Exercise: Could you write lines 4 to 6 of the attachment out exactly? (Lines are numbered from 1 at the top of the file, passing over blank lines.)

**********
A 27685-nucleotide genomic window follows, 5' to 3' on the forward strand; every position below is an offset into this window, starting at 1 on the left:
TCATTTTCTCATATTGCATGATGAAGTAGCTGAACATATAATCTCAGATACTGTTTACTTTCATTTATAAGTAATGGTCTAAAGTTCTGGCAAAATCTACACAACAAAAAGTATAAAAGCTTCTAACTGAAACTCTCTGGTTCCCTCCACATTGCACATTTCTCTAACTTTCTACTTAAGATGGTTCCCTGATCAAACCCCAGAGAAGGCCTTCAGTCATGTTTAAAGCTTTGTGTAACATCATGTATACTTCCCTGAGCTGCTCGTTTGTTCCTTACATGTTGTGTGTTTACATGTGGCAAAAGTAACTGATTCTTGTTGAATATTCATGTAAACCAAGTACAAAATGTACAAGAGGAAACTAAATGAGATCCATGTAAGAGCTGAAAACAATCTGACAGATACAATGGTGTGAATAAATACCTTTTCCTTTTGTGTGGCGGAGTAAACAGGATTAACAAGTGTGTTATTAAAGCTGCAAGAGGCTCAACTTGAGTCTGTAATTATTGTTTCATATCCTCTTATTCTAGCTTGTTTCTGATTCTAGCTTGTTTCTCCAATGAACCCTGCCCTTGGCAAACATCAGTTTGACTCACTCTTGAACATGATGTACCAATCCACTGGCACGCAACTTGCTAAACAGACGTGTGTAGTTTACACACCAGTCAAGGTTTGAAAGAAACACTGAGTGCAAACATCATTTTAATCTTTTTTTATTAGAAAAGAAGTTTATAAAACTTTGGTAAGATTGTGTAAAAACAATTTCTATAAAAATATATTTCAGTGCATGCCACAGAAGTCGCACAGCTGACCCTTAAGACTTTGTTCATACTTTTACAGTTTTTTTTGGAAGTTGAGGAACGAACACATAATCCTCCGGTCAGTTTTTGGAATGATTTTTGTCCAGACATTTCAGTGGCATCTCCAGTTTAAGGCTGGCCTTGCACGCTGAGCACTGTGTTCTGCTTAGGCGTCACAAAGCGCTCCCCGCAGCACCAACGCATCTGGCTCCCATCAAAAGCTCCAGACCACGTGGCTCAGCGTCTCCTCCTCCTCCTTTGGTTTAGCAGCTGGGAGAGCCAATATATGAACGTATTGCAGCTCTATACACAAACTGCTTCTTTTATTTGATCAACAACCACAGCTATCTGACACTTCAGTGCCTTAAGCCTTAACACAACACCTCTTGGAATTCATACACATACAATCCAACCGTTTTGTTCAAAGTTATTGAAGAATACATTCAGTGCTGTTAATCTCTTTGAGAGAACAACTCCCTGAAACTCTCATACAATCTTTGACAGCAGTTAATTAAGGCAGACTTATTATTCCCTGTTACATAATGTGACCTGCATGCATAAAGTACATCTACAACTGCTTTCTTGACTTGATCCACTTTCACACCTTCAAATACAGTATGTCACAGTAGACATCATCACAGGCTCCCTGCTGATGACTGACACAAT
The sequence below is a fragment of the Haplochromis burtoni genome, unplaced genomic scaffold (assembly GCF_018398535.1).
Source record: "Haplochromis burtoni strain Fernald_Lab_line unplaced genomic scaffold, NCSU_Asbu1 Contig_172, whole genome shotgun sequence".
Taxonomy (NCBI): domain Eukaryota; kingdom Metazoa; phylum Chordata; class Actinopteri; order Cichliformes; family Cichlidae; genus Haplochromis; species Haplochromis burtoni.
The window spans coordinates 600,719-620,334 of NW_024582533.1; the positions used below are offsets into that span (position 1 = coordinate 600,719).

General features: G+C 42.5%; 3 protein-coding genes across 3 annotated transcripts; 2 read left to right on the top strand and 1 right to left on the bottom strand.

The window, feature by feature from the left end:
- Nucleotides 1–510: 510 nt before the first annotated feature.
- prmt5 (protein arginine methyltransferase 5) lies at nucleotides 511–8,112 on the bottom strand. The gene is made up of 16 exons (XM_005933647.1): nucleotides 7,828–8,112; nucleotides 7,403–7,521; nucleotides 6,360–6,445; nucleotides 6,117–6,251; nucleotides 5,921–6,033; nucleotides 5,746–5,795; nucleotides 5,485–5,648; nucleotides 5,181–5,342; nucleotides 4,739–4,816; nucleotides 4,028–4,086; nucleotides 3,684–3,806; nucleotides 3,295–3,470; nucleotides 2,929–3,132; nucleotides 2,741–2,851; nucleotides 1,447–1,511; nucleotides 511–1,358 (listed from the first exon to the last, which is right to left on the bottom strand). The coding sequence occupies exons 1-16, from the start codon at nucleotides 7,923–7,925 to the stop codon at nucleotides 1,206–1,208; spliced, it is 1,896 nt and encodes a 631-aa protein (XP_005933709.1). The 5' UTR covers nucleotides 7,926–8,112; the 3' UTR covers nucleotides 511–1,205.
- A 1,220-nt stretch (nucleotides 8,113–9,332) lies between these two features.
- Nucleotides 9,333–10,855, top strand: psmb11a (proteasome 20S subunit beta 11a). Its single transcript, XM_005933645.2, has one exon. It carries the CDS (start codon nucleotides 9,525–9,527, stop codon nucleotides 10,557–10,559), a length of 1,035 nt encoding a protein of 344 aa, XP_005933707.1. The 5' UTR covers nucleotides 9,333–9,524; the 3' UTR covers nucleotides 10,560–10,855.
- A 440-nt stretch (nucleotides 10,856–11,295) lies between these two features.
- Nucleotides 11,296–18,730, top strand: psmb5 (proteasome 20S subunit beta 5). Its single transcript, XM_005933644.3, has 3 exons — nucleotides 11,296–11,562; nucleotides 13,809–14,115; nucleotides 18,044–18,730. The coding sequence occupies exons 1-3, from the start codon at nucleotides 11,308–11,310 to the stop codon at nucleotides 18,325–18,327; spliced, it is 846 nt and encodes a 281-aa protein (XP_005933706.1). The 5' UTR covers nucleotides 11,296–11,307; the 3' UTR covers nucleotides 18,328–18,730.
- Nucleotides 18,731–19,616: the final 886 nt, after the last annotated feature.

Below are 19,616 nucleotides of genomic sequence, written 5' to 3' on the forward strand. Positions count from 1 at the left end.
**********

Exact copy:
Source record: "Haplochromis burtoni strain Fernald_Lab_line unplaced genomic scaffold, NCSU_Asbu1 Contig_172, whole genome shotgun sequence".
Taxonomy (NCBI): domain Eukaryota; kingdom Metazoa; phylum Chordata; class Actinopteri; order Cichliformes; family Cichlidae; genus Haplochromis; species Haplochromis burtoni.
The window spans coordinates 600,719-620,334 of NW_024582533.1; the positions used below are offsets into that span (position 1 = coordinate 600,719).